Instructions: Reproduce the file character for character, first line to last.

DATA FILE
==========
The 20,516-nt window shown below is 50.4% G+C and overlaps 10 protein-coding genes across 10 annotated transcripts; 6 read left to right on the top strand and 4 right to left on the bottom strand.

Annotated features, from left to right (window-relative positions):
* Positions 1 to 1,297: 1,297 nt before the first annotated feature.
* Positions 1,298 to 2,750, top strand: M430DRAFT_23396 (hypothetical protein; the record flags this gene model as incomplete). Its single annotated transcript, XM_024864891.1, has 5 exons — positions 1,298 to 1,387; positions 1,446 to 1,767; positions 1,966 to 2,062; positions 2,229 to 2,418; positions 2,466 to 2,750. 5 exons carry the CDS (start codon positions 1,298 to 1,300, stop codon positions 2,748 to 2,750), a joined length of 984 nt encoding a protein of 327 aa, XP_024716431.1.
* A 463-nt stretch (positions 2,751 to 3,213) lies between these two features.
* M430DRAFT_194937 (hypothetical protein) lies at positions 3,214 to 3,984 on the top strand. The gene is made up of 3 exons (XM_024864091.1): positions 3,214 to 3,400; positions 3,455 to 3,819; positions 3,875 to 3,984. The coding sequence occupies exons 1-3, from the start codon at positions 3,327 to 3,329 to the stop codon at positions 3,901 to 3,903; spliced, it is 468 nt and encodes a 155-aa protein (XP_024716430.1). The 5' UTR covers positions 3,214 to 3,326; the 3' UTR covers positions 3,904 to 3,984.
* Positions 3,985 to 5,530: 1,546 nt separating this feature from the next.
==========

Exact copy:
The 20,516-nt window shown below is 50.4% G+C and overlaps 10 protein-coding genes across 10 annotated transcripts; 6 read left to right on the top strand and 4 right to left on the bottom strand.

Annotated features, from left to right (window-relative positions):
* Positions 1 to 1,297: 1,297 nt before the first annotated feature.
* Positions 1,298 to 2,750, top strand: M430DRAFT_23396 (hypothetical protein; the record flags this gene model as incomplete). Its single annotated transcript, XM_024864891.1, has 5 exons — positions 1,298 to 1,387; positions 1,446 to 1,767; positions 1,966 to 2,062; positions 2,229 to 2,418; positions 2,466 to 2,750. 5 exons carry the CDS (start codon positions 1,298 to 1,300, stop codon positions 2,748 to 2,750), a joined length of 984 nt encoding a protein of 327 aa, XP_024716431.1.
* A 463-nt stretch (positions 2,751 to 3,213) lies between these two features.
* M430DRAFT_194937 (hypothetical protein) lies at positions 3,214 to 3,984 on the top strand. The gene is made up of 3 exons (XM_024864091.1): positions 3,214 to 3,400; positions 3,455 to 3,819; positions 3,875 to 3,984. The coding sequence occupies exons 1-3, from the start codon at positions 3,327 to 3,329 to the stop codon at positions 3,901 to 3,903; spliced, it is 468 nt and encodes a 155-aa protein (XP_024716430.1). The 5' UTR covers positions 3,214 to 3,326; the 3' UTR covers positions 3,904 to 3,984.
* Positions 3,985 to 5,530: 1,546 nt separating this feature from the next.